Prog8 documentation - 1.7

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What is Prog8?

This is an experimental compiled programming language targeting the 8-bit 6502 / 6510 microprocessor. This CPU is from the late 1970’s and early 1980’s and was used in many home computers from that era, such as the Commodore-64. The language aims to provide many conveniences over raw assembly code (even when using a macro assembler), while still being low level enough to create high performance programs.

Prog8 is copyright © Irmen de Jong ( | The project is on github:

This software is licensed under the GNU GPL 3.0, see

3d rotating sprites Simple wizzine sprite effect Fully playable tetris clone

Code example

This code calculates prime numbers using the Sieve of Eratosthenes algorithm:

%import c64utils
%zeropage basicsafe

~ main {

    ubyte[256] sieve
    ubyte candidate_prime = 2

    sub start() {
        memset(sieve, 256, false)

        c64scr.print("prime numbers up to 255:\n\n")
        ubyte amount=0
        while true {
            ubyte prime = find_next_prime()
            if prime==0
            c64scr.print(", ")
        c64scr.print("number of primes (expected 54): ")

    sub find_next_prime() -> ubyte {

        while sieve[candidate_prime] {
            if candidate_prime==0
                return 0

        sieve[candidate_prime] = true
        uword multiple = candidate_prime
        while multiple < len(sieve) {
            sieve[lsb(multiple)] = true
            multiple += candidate_prime
        return candidate_prime

when compiled an ran on a C-64 you’ll get:

result when run on C-64

Design principles and features

  • It is a cross-compiler running on modern machines (Linux, MacOS, Windows, …) The generated output is a machine code program runnable on actual 8-bit 6502 hardware.
  • Usable on most operating systems.
  • Based on simple and familiar imperative structured programming paradigm.
  • ‘One statement per line’ code style, resulting in clear readable programs.
  • Modular programming and scoping via modules, code blocks, and subroutines.
  • Provide high level programming constructs but stay close to the metal; still able to directly use memory addresses, CPU registers and ROM subroutines
  • Arbitrary number of subroutine parameters (constrained only by available memory)
  • Complex nested expressions are possible
  • Values are typed. Types supported include signed and unsigned bytes and words, arrays, strings and floats.
  • No dynamic memory allocation or sizing! All variables stay fixed size as determined at compile time.
  • Provide various quality of life language features and library subroutines specifically for the target platform.
  • Provide a very convenient edit/compile/run cycle by being able to directly launch the compiled program in an emulator and provide debugging information to the emulator.
  • The compiler outputs a regular 6502 assembly source code file, but doesn’t assemble this itself. The (separate) ‘64tass’ cross-assembler tool is used for that.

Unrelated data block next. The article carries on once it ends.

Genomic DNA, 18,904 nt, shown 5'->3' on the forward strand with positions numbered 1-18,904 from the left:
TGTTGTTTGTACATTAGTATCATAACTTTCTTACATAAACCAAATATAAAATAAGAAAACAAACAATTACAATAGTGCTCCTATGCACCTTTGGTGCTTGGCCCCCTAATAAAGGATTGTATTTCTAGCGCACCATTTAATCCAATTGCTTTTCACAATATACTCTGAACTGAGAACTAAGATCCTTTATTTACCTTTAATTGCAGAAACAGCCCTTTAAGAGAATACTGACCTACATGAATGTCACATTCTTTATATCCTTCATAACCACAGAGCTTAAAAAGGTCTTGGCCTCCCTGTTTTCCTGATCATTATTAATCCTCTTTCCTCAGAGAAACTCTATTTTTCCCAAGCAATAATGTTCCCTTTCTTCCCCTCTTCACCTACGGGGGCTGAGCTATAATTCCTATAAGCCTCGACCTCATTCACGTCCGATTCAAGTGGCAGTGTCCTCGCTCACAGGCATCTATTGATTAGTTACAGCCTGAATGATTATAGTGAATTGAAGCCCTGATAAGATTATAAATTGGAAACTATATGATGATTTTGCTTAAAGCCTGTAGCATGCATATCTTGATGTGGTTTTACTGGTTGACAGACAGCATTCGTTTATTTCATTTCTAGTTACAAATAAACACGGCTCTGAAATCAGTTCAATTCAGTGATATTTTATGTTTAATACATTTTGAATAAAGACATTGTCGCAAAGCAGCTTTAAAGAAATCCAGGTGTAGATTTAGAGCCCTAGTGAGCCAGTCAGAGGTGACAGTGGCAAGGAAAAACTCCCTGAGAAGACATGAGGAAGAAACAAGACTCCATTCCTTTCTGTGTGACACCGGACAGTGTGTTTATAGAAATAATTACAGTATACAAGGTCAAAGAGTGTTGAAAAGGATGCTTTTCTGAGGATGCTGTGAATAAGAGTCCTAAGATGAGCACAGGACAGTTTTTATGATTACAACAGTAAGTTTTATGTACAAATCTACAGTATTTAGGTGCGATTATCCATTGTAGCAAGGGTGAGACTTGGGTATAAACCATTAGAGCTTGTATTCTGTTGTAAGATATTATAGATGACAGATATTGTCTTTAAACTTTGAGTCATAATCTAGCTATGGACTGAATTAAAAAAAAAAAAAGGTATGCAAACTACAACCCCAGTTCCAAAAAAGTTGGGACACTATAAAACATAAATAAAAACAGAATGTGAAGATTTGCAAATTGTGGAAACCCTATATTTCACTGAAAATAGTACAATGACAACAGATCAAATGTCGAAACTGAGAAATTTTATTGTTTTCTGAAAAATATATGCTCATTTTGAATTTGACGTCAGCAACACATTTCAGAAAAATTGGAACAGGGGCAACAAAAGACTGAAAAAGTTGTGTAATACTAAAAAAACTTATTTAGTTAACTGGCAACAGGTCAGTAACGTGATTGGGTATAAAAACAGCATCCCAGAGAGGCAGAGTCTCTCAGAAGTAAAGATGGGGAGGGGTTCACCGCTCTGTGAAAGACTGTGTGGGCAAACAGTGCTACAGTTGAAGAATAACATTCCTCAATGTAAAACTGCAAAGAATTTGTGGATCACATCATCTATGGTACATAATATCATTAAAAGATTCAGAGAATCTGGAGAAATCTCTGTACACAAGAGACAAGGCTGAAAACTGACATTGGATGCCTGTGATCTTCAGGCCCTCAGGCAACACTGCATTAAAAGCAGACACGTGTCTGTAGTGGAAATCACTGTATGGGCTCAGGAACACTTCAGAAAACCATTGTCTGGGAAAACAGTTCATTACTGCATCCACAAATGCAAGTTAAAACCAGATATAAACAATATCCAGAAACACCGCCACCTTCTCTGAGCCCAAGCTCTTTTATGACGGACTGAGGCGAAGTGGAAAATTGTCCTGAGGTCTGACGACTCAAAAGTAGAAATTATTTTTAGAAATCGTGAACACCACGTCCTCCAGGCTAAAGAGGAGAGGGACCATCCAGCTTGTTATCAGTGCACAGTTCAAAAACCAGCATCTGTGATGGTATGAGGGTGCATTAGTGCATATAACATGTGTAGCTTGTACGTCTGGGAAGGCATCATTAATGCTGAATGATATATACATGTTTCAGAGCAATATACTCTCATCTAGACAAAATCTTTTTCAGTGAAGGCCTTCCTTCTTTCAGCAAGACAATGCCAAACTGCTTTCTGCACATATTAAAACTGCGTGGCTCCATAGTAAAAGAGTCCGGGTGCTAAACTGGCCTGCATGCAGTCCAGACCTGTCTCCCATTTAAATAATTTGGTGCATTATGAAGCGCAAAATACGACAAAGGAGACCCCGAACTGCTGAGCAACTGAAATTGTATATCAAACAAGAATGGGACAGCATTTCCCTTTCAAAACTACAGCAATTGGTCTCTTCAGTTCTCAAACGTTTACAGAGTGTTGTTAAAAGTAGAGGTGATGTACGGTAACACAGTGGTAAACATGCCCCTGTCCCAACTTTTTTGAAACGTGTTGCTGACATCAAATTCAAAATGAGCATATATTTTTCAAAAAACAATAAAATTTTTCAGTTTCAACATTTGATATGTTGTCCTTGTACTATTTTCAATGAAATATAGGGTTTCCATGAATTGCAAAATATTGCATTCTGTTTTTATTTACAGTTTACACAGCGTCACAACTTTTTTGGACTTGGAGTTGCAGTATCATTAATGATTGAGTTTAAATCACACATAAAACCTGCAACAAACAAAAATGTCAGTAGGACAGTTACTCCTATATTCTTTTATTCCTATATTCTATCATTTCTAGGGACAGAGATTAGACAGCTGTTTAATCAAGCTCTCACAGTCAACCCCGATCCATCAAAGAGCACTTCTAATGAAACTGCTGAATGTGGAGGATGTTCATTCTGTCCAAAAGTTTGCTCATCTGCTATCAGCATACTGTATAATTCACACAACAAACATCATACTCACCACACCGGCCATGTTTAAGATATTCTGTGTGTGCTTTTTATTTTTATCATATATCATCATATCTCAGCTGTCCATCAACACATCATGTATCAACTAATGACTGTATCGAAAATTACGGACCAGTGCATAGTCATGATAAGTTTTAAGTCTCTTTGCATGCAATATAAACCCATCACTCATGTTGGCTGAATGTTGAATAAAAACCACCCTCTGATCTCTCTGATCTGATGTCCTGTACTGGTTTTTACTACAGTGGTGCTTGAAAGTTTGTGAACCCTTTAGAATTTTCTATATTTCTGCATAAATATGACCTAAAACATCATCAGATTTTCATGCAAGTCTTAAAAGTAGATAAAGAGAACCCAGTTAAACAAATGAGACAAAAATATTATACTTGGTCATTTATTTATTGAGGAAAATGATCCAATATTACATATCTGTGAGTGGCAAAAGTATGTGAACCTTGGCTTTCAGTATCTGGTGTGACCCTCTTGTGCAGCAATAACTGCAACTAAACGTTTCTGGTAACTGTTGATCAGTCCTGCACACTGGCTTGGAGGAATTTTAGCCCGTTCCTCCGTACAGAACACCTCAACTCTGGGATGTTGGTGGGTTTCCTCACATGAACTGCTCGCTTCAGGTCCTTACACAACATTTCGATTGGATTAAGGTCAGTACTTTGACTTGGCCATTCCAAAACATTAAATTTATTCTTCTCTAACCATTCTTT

• Goto is usually considered harmful, but not here: arbitrary control flow jumps and branches are possible, and will usually translate directly into the appropriate single 6502 jump/branch instruction.
  • There are no complicated built-in error handling or overflow checks, you’ll have to take care of this yourself if required. This keeps the language and code simple and efficient.
  • The compiler tries to optimize the program and generated code, but hand-tuning of the performance or space-critical parts will likely still be required. This is supported by the ability to easily write embedded assembly code directly in the program source code.

Required tools

64tass - cross assembler. Install this on your shell path. A recent .exe version of this tool for Windows can be obtained from my clone of this project. For other platforms it is very easy to compile it yourself (make ; make install).

A Java runtime (jre or jdk), version 8 or newer is required to run the packaged compiler. If you’re scared of Oracle’s licensing terms, most Linux distributions ship OpenJDK instead and for Windows it’s possible to get that as well: for instance, Azul’s Zulu is a certified OpenJDK implementation available for various platforms.

Finally: a C-64 emulator (or a real C-64 ofcourse) to run the programs on. The compiler assumes the presence of the Vice emulator.


The compiler is almost completely written in Kotlin, but the packaged release version only requires a Java runtime. All other needed libraries and files are embedded in the packaged jar file.


Building the compiler itself:

(re)building the compiler itself requires a Kotlin SDK version 1.3. The compiler is developed using the IntelliJ IDEA IDE from Jetbrains, with the Kotlin plugin (free community edition of this IDE is available). But a bare Kotlin SDK installation should work just as well. A shell script ( is provided to build and package the compiler from the command line. You can also use the Gradle build system to build the compiler (it will take care of downloading all required libraries for you) by typing gradle installDist for instance. The output of this gradle build will appear in the “./compiler/build/install/p8compile/” directory.


Development and testing is done on Linux, but the compiler should run on most operating systems. If you do have trouble building or running the compiler on another operating system, please let me know!